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Addiction. 2002 Dec;97(12):1601-6.

Measuring problem video game playing in adolescents.

Author information

  • 1Universidad Nacional de Educación a Distancia, Algeciras and Universidad de Málaga, Spain. tejeirosalguero@terra.es

Abstract

AIMS:

Some researchers suggest that for some people, video game playing is an addictive behaviour similar to substance dependence. Our aim was to design and validate a scale to measure the problems associated with the apparently addictive use of all types of video games and video game systems, because there is no instrument at the present time that can be used for this purpose.

DESIGN:

We reviewed the DSM-IV criteria for substance dependence and for pathological gambling, as well as the literature on the addictions in order to design a short scale (PVP; problem video game playing) that is quick and easy to apply.

PARTICIPANTS:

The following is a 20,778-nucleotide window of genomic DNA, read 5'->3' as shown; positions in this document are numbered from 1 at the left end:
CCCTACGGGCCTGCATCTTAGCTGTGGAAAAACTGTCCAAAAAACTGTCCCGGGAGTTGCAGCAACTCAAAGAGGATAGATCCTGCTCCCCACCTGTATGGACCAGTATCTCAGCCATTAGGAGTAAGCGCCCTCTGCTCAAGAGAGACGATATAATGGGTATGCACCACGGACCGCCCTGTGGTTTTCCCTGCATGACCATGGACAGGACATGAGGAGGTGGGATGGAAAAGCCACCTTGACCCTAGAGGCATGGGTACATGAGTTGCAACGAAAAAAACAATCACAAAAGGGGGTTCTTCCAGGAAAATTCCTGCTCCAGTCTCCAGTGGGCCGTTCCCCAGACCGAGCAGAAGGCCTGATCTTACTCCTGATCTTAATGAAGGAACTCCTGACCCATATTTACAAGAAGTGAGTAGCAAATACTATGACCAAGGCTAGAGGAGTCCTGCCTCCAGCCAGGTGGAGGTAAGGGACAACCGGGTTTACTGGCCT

The scale was administered to 223 Spanish adolescents aged between 13 and 18 years. The study was carried out in Granada and Algeciras, Spain.

FINDINGS:

Psychometric analyses show that the PVP seems to be unidimensional and has acceptable internal consistency (Cronbach's alpha) at 0.69. The pattern of associations between the scale scores and alternative measures of problem play supports its construct validity (higher total scores in the scale were associated with higher frequency of play, mean and longest times per session, self and parents' perception of playing to excess, and scores in the Severity of Dependence Scale).

CONCLUSIONS:

Our results confirm that the excessive use of video games is associated with a number of problems which resemble a dependence syndrome, and the PVP appears as a useful instrument for the measurement of such problems.

PMID:
12472644
[PubMed - indexed for MEDLINE]
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